Apr 20, 2017

Mysterious z ribbing with PLA... solved!

I've been having consistent z ribbing on different custom printers since a year or so...
No matter what I've tried (z wobble isolator, z axis strabilizer, threaded rod diameter/pitch changed, etc.).
Yesterday my heated bed's MOSFET failed while printing yet another calibration cube and guess what... NO Z RIBBING!!!

After this event, I started to suspect some bed temperature related issue was causing my z ribbing, which was consistent across different custom 3D printer prototypes.
Usually I print with PLA and the bed set at 45ºC for best adhesion. When the MOSFET broke the bed temperature rised up to 90ºC, probably because the current was flowing freely to the heated bed, limited only by the 20A maximum supply capabilities.
Here is a side by side comparison of the calibration cubes printed with the at 20ºC, 45ºC and 90ºC (the one with faulty MOSFET):

Initially, the only guess I could make is that the current Marlin firmware I'm using on my atmega 2560p (Marlin 1.1.0-RCBugFix - 26 July 2016) might have some trouble managing all the tasks to be done when the bed heater is on, and was missing some steps/accuracy in the motors movements...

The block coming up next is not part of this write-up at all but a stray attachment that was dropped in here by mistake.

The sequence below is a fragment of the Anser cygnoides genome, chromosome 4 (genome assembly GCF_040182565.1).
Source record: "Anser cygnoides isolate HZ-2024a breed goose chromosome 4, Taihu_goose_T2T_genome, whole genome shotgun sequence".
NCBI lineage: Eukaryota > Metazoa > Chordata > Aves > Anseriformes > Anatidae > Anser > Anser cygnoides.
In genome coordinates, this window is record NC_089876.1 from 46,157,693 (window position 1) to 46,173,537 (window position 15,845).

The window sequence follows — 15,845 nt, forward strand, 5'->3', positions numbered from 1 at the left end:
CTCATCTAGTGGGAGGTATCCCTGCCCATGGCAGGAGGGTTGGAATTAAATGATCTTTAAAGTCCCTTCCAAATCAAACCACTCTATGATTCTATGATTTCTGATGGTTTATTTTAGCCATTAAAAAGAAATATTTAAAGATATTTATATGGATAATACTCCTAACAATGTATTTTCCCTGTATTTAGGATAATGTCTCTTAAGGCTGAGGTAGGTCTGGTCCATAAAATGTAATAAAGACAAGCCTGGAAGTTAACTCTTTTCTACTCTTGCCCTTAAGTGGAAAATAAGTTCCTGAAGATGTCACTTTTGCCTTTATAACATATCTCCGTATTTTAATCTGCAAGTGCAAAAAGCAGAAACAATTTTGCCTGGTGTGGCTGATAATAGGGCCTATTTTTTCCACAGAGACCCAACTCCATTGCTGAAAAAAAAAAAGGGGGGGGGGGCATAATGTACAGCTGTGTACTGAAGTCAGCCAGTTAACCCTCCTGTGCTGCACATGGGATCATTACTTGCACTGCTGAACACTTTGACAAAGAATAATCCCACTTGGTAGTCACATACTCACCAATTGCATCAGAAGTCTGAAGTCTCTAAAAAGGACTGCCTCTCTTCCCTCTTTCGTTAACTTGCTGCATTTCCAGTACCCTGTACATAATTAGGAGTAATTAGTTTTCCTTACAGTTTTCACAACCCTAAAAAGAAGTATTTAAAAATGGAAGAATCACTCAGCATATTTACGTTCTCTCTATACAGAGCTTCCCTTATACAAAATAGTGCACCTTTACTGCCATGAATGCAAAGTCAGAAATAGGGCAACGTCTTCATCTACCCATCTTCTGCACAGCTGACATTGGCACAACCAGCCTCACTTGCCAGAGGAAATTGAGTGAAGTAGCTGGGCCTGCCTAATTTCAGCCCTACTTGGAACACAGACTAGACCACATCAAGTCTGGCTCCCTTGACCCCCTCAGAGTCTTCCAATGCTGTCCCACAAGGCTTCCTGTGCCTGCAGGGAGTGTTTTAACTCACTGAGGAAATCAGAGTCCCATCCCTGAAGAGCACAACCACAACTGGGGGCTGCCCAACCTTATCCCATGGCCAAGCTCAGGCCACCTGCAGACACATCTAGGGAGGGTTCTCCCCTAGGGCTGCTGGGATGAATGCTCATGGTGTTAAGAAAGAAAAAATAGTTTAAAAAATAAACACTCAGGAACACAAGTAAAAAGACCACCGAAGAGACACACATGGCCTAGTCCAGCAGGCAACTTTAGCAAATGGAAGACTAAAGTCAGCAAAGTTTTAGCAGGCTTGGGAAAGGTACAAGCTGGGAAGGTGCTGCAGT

then I came across this:
Horizontal Banding, or Z-Ribbing investigated. [SOLVED!]

It seems the "PID loop needs to be tuned very well on a bed such that the power applied to the bed doesn't fluctuate wildly"
See also:

Finally, after doing the PID tunning:


  1. Note for those reading this later from a google search.. The real, end problem was the Power Supply fan kicking on, and holes from the case blowing air onto the bed thermistor, causing it to read incorrectly and kick on a lot more power to the bed. Adjusting the PID only compensates somewhat for this, the real solution is to tape over or block the holes..

    1. Thanks for the info about your setup and how you solved it. In my case the power supply was far away from the heated bed, which also had an insulation layer of cork covering the bottom of the bed, including the thermistor.